Counting Calories with Daily Records
People on a diet often become obsessed with counting calories. Counting calories that you eat every day can help you better track your diet. But you should be careful to make sure you do get the proper nutrition too.
A calorie is a unit of measurement to describe what it takes to raise one gram of water by one degree Celsius. So how does that relate to food? Well for our purposes we are actually talking about Kilocalories.
A Kilocalorie is a measurement used by food manufacturers to describe the amount of heat it takes to burn energy. Almost all just refer to the Kilocalorie as Calorie (with a capital C) these days to keep it simple.
So if you consume a food that has 100 calories, any activity can “burn” or consume these calories. Hence the obsession with counting the intake and the burning of these modules of energy.
But it goes much deeper than that, the type of food and calorie is important for dietary reasons and nutritional value. Some foods that are low in calories are also low in nutritional value and that’s why it’s not only important to watch the number of calories but the type of food too.
A good example of this nutrition part of the puzzle would be to compare the calories in a beer and an apple. A low calorie (light) beer has 100 calories and so does a yellow delicious apple. In this example, it’s pretty clear that the apple would contain the much better nutritional value. The nutritional value has to do with vitamins, minerals, fiber content, and other necessary nutrients for a healthy diet.
So there is one issue with counting calories, keeping track of the food and nutrition value. The next issue is that some food calories burn differently than others. And then there’s the “standard” amount of calories that are recommended per day.
Most food manufacturers use 2000 as the normal amount necessary for a healthy diet. The government views it differently, and so do most nutritionists. Many consider 1650 per day a much better number to keep you healthy and at a proper weight ratio to body size.
Which brings up the fact that we all have different body types, activity levels, and even medical considerations. An athlete may need up to 2500+ calories a day, whereas a person who rarely exercises and sits in an office every day may only require 1500 calories.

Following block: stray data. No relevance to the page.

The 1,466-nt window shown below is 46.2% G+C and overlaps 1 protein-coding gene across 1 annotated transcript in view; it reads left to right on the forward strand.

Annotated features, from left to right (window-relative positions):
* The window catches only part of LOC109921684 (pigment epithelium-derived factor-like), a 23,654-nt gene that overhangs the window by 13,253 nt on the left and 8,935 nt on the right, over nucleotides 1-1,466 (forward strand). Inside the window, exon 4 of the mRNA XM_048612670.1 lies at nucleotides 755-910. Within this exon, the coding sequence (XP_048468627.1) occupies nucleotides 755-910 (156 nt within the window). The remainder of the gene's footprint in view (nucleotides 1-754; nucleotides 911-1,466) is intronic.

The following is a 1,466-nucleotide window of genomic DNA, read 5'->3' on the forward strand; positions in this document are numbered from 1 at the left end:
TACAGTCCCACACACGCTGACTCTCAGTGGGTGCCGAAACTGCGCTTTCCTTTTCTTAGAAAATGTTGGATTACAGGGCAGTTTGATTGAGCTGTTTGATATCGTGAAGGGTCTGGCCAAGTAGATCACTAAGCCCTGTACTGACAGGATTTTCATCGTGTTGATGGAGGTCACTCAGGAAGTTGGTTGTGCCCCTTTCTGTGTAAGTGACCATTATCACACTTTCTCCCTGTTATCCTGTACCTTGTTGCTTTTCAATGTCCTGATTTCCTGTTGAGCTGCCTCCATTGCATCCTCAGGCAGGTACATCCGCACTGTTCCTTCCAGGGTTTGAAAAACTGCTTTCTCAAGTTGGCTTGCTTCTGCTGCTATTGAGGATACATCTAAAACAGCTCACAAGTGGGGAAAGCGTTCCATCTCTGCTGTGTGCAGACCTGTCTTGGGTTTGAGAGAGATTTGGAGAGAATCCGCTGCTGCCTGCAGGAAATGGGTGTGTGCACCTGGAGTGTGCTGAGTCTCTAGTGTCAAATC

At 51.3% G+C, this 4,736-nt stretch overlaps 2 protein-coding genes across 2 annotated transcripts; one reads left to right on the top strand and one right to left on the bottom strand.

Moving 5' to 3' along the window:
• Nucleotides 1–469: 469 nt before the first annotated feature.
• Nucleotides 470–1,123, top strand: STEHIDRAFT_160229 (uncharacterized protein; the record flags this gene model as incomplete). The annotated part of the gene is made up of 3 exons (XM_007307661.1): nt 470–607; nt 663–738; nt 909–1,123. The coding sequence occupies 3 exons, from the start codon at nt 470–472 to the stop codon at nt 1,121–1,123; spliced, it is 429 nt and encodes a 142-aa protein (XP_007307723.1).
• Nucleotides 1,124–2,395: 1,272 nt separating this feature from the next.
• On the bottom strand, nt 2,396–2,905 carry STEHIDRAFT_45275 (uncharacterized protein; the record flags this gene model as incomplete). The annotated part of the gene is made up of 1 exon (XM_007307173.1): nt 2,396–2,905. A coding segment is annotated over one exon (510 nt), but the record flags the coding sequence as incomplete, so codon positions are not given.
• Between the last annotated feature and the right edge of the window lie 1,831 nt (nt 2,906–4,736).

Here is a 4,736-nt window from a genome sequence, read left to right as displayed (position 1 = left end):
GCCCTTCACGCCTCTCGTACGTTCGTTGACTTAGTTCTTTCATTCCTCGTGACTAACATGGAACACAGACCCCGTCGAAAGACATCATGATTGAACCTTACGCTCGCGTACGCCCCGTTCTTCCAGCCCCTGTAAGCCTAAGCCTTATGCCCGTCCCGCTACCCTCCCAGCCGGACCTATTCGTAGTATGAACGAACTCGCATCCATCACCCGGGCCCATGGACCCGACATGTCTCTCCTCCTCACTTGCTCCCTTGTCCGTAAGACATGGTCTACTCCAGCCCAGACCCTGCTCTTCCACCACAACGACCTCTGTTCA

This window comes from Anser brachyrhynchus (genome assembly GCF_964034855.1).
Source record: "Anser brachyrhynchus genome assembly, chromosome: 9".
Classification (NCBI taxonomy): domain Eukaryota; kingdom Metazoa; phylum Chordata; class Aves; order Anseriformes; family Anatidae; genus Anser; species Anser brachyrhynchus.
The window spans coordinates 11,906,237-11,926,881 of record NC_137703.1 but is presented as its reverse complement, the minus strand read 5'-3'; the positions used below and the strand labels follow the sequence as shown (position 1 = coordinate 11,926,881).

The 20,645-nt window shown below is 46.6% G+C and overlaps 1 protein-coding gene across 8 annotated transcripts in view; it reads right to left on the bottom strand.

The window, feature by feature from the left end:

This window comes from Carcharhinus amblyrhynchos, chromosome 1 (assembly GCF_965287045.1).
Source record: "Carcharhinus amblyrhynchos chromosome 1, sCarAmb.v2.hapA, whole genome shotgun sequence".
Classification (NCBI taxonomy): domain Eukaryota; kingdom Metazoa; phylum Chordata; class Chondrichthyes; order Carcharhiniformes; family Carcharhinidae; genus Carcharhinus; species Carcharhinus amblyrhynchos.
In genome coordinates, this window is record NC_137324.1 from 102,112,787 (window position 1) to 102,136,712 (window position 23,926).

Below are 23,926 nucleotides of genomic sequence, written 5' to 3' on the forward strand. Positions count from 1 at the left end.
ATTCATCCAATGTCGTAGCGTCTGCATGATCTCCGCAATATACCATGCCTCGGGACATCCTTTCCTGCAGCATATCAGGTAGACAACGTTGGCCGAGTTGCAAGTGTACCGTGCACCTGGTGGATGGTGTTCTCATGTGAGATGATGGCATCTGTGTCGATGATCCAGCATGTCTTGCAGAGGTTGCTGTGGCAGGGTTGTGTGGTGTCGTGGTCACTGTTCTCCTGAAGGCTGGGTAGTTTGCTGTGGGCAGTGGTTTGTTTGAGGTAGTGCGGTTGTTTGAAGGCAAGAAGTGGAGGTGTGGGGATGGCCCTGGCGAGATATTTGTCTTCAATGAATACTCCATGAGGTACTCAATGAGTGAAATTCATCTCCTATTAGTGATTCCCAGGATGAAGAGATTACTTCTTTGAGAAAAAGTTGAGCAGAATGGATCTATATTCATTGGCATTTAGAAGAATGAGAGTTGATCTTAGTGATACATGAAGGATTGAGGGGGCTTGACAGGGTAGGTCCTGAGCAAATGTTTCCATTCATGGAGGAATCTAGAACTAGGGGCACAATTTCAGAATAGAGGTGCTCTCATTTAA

So there are many individual considerations you should account for establishing your daily caloric intake for a healthy diet. The key word is healthy and that should be an overall priority.
Counting calories can help anyone regulate their diet and weight. Keeping track of choices in food types is also important. Exercise has it’s value in burning calories and keeping your body healthy. All three elements are important for anyone trying to lose weight.
In recent years most experts also discuss portion control as a great method of limiting calorie intake. You can still enjoy the foods you like if you exercise (no pun intended) a little control over the portions. If your favorite meal comes up to 700 calories and you eat half, that’s a huge improvement.
Most nutrition experts recommend not going below 1100 calories a day for health reasons. And it goes without saying that if you practice the old Roman trick of eating and then purging is not a good thing either.
To make it a little easier to track your intake of calories, we have a very simple but effective Daily Calorie Record download. You can use this to track food items and calories you consume every day. Keeping it simple is important so that you will do it. If you make it too big of a chore, you won’t do it on a regular basis.
You can download this form and print it out to keep daily records. The form is in Adobe’s PDF format. You can right click and save it to your desktop, then print blank forms as you need them.
Here’s the link to download the PDF: Daily Calorie Count.
Calorie tracking is very important but there are some diets that do it all for you. One very popular and effective diet is reviewed here: Diet Reviews.
Need help with your weight loss? Click here: Weight Loss Tips
Learn more about Fad Diets. Click here: Fad Diets
Read my diet reviews, click here: Diet Reviews
The content on this site is presented only for informational purposes and does not replace medical advice from a practicing physician.